The Federal Circuit Puts Another Nail in the Coffin of Declaratory Judgment Actions
Patent and Technology trial lawyer Stan Gibson discusses why companies will forestall initiating defensive litigation unless they are fairly certain that an infringement action will be filed.
Matthews International Corporation (“Matthews”) filed an action for declaratory judgment and injunctive relief based on an accusation that its product infringed certain patents of a third-party. Matthews provides products in the so-called “death care” industry, including manufacturing cremation equipment, caskets and memorials, which it sells to funeral homes. One of the products, marketed as “Bio Cremation,” uses an alkaline hydrolysis process rather than incineration to cremate human remains. Matthews advertises Bio Cremation as an environmentally friendly alternative to traditional incineration based cremation. Resomation manufactures and licenses equipment that employs an alkaline hydrolysis process to dispose of human remains. Resomation granted Matthews an exclusive license to market and sell its alkaline hydrolysis equipment in the United States.
A third company, Biosafe Engineering , LLC (“Biosafe”) acquired several patents pertaining to the application of alkaline hydrolysis to the disposal of various types of wastes, such as medical waste, infectious agents and hazardous materials. After Biosafe accused Matthews of violating its patents and for false advertising, Matthews filed suit against Biosafe seeking a declaration of non-infringement, invalidity and unenforceability as well as claims of trade libel, defamation and tortious interference with contractual relations.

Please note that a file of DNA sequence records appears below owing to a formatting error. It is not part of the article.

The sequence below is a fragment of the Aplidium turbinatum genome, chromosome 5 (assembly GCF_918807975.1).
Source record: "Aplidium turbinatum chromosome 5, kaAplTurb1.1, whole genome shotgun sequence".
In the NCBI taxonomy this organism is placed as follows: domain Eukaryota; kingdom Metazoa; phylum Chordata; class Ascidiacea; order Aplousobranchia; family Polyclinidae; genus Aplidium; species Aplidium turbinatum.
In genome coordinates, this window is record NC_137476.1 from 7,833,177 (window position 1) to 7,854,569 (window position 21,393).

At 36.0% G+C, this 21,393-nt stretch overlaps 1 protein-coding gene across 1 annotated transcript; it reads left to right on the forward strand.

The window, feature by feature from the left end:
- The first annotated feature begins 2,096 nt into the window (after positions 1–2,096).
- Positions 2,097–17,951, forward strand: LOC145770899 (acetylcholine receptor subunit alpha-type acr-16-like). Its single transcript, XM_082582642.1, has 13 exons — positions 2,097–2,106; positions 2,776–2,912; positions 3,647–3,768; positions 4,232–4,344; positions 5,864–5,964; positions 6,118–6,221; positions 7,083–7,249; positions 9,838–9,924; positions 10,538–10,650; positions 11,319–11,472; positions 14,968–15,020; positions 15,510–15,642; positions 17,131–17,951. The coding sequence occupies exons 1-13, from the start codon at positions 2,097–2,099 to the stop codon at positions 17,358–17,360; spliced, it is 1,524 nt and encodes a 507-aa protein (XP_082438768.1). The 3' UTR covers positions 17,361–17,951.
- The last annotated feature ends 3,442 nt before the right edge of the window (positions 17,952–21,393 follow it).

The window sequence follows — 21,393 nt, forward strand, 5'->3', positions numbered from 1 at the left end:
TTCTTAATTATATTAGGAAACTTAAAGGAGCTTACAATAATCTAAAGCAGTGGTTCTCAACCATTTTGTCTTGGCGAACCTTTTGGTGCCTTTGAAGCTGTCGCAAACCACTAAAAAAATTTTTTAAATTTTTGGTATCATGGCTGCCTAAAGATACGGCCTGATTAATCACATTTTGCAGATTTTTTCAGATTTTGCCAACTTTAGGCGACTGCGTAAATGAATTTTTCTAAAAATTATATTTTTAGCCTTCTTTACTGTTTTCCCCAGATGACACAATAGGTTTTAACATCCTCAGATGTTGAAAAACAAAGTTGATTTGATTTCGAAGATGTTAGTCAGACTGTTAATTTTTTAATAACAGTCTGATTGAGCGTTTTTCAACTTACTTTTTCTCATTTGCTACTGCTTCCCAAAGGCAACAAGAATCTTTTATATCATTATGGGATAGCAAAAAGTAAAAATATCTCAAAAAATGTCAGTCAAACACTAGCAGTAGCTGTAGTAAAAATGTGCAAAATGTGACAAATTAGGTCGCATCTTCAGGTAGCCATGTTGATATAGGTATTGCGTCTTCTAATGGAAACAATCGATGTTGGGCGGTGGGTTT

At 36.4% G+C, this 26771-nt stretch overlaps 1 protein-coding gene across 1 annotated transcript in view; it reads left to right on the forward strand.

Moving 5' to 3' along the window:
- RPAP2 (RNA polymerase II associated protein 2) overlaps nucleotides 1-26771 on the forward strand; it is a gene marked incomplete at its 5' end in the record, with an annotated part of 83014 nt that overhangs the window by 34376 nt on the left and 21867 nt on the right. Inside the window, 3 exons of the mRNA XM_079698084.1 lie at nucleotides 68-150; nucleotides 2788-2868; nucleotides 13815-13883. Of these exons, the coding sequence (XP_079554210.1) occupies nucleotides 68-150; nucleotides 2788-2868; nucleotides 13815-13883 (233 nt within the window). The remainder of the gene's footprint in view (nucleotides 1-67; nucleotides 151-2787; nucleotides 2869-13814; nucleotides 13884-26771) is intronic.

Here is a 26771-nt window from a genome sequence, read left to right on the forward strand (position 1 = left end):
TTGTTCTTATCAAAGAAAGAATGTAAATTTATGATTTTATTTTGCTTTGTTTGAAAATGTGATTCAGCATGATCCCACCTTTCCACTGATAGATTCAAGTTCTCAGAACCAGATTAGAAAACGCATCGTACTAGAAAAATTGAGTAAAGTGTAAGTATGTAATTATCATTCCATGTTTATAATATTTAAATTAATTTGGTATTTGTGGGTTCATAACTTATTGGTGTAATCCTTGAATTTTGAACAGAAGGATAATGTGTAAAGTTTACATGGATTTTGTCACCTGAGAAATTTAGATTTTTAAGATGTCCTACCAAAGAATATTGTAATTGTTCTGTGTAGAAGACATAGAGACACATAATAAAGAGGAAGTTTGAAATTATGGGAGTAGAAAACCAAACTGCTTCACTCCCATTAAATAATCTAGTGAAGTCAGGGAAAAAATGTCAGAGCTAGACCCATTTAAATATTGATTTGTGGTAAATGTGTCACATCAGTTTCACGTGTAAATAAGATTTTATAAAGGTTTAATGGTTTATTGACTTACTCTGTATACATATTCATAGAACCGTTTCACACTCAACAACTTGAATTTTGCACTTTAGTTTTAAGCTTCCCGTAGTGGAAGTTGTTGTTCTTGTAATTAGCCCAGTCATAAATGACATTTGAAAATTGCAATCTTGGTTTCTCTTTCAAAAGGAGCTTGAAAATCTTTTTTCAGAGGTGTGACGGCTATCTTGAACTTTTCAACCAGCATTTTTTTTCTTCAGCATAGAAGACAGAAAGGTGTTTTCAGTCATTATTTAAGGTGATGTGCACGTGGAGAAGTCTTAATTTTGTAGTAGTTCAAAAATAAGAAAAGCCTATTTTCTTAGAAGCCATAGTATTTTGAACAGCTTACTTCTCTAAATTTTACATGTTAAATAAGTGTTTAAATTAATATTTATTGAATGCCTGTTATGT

As explained by the Federal Circuit, Matthews’ amended complaint made the following allegations “[i]n its amended complaint, Matthews alleged that Biosafe had ‘wrongly accused Matthews of patent infringement, and ha[d] made false accusations about Matthews to [Matthews’] customers, potential customers, and employees.’ Matthews asserted that during a December 2008 telephone conversation, Biosafe’s president, Bradley Crain, told Steven Schaal, an official at Matthews’ cremation division, ‘that [Matthews’] sale of Resomation/Bio Cremation™ equipment would infringe [Biosafe’s ] alleged intellectual property rights.’ Matthews’ attorney thereafter sent Biosafe a letter, dated December 31, 2008, requesting that Biosafe ‘detail [its] concerns in writing’ regarding possible patent infringement by Matthews’ cremation products.” The complaint also included these additional allegations: “Matthews’ amended complaint further alleged that Biosafe had ‘launched a bad faith whispering campaign in the funeral home marketplace, by making accusations and veiled threats to potential customers that [Matthews’] Bio Cremation™ equipment’ infringed Biosafe’s patents. Matthews asserted, moreover, that one of its customers, Stewart Enterprises, Inc., told Matthews that it was reluctant to buy the Bio Cremation™ equipment because of the accusations made by Biosafe.”
Biosafe moved to dismiss the declaratory judgment action, asserting that Matthews’ allegations failed to demonstrate the immediacy required for the support of declaratory judgment jurisdiction. The district court agreed and dismissed the complaint.